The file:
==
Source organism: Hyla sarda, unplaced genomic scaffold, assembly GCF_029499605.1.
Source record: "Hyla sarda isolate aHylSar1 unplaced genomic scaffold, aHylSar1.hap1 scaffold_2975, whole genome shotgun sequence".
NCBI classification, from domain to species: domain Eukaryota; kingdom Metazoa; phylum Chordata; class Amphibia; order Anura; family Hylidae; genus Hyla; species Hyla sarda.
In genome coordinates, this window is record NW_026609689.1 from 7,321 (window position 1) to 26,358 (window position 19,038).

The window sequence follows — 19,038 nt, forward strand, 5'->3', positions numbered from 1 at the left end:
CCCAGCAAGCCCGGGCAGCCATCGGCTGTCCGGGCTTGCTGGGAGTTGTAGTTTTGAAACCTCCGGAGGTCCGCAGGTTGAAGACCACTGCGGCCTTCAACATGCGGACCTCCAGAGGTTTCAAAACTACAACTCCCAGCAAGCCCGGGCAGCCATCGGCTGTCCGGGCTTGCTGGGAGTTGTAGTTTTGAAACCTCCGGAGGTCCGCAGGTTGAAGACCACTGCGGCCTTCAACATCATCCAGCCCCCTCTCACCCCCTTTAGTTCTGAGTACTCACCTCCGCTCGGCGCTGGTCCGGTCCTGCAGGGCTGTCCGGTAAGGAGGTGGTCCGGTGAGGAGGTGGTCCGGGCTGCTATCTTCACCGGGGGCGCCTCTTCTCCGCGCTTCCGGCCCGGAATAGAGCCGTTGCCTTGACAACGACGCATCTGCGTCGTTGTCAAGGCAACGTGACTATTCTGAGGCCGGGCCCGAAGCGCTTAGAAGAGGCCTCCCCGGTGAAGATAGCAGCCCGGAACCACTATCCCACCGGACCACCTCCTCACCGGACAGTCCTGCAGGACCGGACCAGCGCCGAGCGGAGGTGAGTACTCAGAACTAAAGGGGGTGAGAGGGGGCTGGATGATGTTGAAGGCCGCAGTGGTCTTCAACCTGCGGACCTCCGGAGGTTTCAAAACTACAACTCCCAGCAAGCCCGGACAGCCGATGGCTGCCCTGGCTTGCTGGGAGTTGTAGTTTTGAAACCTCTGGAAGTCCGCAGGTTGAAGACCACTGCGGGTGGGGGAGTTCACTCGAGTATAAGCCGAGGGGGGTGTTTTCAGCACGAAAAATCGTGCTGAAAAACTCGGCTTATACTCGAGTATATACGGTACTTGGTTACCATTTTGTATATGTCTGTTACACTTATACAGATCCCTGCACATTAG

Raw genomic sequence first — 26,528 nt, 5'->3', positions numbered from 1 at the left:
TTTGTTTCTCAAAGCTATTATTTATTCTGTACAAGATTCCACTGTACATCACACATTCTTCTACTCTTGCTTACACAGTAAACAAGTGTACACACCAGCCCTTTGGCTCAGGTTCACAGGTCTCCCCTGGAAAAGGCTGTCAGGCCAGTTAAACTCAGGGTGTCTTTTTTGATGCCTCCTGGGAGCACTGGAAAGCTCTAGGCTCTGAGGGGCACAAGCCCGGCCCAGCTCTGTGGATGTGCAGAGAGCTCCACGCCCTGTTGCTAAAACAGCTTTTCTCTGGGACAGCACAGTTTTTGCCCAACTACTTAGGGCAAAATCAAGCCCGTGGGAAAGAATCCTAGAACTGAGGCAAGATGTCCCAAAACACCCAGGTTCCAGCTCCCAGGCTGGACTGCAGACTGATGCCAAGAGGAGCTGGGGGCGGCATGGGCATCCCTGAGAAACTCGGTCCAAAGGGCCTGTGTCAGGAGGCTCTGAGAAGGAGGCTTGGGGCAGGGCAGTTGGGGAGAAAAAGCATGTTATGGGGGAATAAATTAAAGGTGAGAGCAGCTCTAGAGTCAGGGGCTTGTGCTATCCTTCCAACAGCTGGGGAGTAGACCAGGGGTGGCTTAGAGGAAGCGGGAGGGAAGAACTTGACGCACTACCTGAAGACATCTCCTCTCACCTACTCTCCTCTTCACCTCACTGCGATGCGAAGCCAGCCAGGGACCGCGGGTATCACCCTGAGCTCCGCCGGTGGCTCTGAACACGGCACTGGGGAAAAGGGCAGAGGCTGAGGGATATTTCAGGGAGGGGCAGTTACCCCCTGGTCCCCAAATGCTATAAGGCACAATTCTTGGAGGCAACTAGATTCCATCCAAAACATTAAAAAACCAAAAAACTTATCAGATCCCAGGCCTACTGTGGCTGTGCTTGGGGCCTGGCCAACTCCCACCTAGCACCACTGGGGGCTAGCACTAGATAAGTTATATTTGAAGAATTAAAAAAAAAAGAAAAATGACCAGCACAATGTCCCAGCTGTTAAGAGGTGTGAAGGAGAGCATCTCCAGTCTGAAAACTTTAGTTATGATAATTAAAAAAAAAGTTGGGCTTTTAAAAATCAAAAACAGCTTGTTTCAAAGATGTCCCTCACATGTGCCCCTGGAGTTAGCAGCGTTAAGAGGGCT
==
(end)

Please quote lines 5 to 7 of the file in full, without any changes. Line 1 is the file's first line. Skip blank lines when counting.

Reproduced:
The window sequence follows — 19,038 nt, forward strand, 5'->3', positions numbered from 1 at the left end:
CCCAGCAAGCCCGGGCAGCCATCGGCTGTCCGGGCTTGCTGGGAGTTGTAGTTTTGAAACCTCCGGAGGTCCGCAGGTTGAAGACCACTGCGGCCTTCAACATGCGGACCTCCAGAGGTTTCAAAACTACAACTCCCAGCAAGCCCGGGCAGCCATCGGCTGTCCGGGCTTGCTGGGAGTTGTAGTTTTGAAACCTCCGGAGGTCCGCAGGTTGAAGACCACTGCGGCCTTCAACATCATCCAGCCCCCTCTCACCCCCTTTAGTTCTGAGTACTCACCTCCGCTCGGCGCTGGTCCGGTCCTGCAGGGCTGTCCGGTAAGGAGGTGGTCCGGTGAGGAGGTGGTCCGGGCTGCTATCTTCACCGGGGGCGCCTCTTCTCCGCGCTTCCGGCCCGGAATAGAGCCGTTGCCTTGACAACGACGCATCTGCGTCGTTGTCAAGGCAACGTGACTATTCTGAGGCCGGGCCCGAAGCGCTTAGAAGAGGCCTCCCCGGTGAAGATAGCAGCCCGGAACCACTATCCCACCGGACCACCTCCTCACCGGACAGTCCTGCAGGACCGGACCAGCGCCGAGCGGAGGTGAGTACTCAGAACTAAAGGGGGTGAGAGGGGGCTGGATGATGTTGAAGGCCGCAGTGGTCTTCAACCTGCGGACCTCCGGAGGTTTCAAAACTACAACTCCCAGCAAGCCCGGACAGCCGATGGCTGCCCTGGCTTGCTGGGAGTTGTAGTTTTGAAACCTCTGGAAGTCCGCAGGTTGAAGACCACTGCGGGTGGGGGAGTTCACTCGAGTATAAGCCGAGGGGGGTGTTTTCAGCACGAAAAATCGTGCTGAAAAACTCGGCTTATACTCGAGTATATACGGTACTTGGTTACCATTTTGTATATGTCTGTTACACTTATACAGATCCCTGCACATTAG

Raw genomic sequence first — 26,528 nt, 5'->3', positions numbered from 1 at the left: